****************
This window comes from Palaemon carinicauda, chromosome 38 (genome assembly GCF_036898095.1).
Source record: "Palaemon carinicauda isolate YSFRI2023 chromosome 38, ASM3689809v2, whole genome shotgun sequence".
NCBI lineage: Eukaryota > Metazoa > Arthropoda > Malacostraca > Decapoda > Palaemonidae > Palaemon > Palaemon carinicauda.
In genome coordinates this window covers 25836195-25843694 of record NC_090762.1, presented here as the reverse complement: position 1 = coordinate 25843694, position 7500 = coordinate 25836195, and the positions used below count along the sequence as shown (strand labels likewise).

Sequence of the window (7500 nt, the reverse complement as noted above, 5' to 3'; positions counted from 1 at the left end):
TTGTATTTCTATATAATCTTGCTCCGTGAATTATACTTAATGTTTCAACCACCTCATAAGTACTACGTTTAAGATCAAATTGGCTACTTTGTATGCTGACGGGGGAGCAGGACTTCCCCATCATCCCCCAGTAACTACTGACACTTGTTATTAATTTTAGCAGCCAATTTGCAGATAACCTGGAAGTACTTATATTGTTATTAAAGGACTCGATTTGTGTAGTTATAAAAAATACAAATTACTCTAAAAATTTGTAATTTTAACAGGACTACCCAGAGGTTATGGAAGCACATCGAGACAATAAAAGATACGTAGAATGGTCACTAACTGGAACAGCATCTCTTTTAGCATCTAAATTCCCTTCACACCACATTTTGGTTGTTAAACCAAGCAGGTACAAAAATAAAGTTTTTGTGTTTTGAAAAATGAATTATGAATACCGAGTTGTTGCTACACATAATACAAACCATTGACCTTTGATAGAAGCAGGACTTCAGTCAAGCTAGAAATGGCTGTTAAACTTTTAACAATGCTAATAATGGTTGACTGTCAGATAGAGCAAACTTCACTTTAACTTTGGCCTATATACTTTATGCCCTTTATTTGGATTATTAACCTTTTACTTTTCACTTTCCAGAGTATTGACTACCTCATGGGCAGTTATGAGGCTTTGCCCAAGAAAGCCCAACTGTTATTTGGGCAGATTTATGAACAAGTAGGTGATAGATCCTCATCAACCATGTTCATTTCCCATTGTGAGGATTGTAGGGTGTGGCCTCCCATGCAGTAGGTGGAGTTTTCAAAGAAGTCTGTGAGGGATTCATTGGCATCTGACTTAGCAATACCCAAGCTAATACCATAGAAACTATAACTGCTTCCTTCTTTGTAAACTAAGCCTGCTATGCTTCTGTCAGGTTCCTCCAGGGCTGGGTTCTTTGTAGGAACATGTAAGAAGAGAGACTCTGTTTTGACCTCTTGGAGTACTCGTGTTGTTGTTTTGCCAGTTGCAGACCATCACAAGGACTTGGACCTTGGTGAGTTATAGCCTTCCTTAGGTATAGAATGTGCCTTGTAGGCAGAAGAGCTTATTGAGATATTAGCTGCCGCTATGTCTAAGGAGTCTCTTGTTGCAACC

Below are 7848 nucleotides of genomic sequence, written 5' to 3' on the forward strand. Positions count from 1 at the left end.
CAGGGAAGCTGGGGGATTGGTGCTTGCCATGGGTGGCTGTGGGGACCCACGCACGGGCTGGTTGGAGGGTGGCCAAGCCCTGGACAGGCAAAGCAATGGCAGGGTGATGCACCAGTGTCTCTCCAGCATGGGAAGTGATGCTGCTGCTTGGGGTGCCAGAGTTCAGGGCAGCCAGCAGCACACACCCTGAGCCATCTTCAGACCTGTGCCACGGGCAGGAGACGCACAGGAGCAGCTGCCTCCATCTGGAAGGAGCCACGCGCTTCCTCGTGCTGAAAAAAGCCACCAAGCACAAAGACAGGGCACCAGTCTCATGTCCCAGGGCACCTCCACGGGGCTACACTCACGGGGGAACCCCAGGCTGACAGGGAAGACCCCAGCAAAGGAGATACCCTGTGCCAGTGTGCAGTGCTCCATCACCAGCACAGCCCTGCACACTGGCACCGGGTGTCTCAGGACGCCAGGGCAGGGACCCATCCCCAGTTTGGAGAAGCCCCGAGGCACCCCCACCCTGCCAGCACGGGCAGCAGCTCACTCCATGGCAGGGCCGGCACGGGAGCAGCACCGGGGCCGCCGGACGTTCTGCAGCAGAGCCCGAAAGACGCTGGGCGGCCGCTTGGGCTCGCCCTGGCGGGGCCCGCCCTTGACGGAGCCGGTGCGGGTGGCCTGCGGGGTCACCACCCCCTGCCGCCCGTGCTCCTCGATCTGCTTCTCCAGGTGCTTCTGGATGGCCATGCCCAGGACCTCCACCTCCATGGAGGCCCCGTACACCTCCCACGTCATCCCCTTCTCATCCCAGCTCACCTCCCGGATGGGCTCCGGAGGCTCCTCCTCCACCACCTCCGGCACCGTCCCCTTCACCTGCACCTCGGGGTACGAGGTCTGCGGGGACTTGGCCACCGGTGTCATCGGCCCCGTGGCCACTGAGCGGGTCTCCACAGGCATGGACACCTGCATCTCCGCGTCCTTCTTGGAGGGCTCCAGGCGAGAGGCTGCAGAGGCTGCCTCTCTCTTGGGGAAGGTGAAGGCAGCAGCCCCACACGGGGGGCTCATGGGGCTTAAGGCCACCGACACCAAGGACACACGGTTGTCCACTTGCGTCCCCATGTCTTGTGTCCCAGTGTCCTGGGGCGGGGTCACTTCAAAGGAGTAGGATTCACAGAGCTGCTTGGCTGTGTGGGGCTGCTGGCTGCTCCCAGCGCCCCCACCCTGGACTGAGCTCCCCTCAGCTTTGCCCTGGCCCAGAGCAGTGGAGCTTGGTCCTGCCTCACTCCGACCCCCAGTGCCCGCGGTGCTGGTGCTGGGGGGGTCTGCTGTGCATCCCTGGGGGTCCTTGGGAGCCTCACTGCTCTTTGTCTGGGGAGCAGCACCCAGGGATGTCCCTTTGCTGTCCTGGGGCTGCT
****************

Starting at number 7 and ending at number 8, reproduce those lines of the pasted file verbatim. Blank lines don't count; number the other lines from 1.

Below are 7848 nucleotides of genomic sequence, written 5' to 3' on the forward strand. Positions count from 1 at the left end.
CAGGGAAGCTGGGGGATTGGTGCTTGCCATGGGTGGCTGTGGGGACCCACGCACGGGCTGGTTGGAGGGTGGCCAAGCCCTGGACAGGCAAAGCAATGGCAGGGTGATGCACCAGTGTCTCTCCAGCATGGGAAGTGATGCTGCTGCTTGGGGTGCCAGAGTTCAGGGCAGCCAGCAGCACACACCCTGAGCCATCTTCAGACCTGTGCCACGGGCAGGAGACGCACAGGAGCAGCTGCCTCCATCTGGAAGGAGCCACGCGCTTCCTCGTGCTGAAAAAAGCCACCAAGCACAAAGACAGGGCACCAGTCTCATGTCCCAGGGCACCTCCACGGGGCTACACTCACGGGGGAACCCCAGGCTGACAGGGAAGACCCCAGCAAAGGAGATACCCTGTGCCAGTGTGCAGTGCTCCATCACCAGCACAGCCCTGCACACTGGCACCGGGTGTCTCAGGACGCCAGGGCAGGGACCCATCCCCAGTTTGGAGAAGCCCCGAGGCACCCCCACCCTGCCAGCACGGGCAGCAGCTCACTCCATGGCAGGGCCGGCACGGGAGCAGCACCGGGGCCGCCGGACGTTCTGCAGCAGAGCCCGAAAGACGCTGGGCGGCCGCTTGGGCTCGCCCTGGCGGGGCCCGCCCTTGACGGAGCCGGTGCGGGTGGCCTGCGGGGTCACCACCCCCTGCCGCCCGTGCTCCTCGATCTGCTTCTCCAGGTGCTTCTGGATGGCCATGCCCAGGACCTCCACCTCCATGGAGGCCCCGTACACCTCCCACGTCATCCCCTTCTCATCCCAGCTCACCTCCCGGATGGGCTCCGGAGGCTCCTCCTCCACCACCTCCGGCACCGTCCCCTTCACCTGCACCTCGGGGTACGAGGTCTGCGGGGACTTGGCCACCGGTGTCATCGGCCCCGTGGCCACTGAGCGGGTCTCCACAGGCATGGACACCTGCATCTCCGCGTCCTTCTTGGAGGGCTCCAGGCGAGAGGCTGCAGAGGCTGCCTCTCTCTTGGGGAAGGTGAAGGCAGCAGCCCCACACGGGGGGCTCATGGGGCTTAAGGCCACCGACACCAAGGACACACGGTTGTCCACTTGCGTCCCCATGTCTTGTGTCCCAGTGTCCTGGGGCGGGGTCACTTCAAAGGAGTAGGATTCACAGAGCTGCTTGGCTGTGTGGGGCTGCTGGCTGCTCCCAGCGCCCCCACCCTGGACTGAGCTCCCCTCAGCTTTGCCCTGGCCCAGAGCAGTGGAGCTTGGTCCTGCCTCACTCCGACCCCCAGTGCCCGCGGTGCTGGTGCTGGGGGGGTCTGCTGTGCATCCCTGGGGGTCCTTGGGAGCCTCACTGCTCTTTGTCTGGGGAGCAGCACCCAGGGATGTCCCTTTGCTGTCCTGGGGCTGCT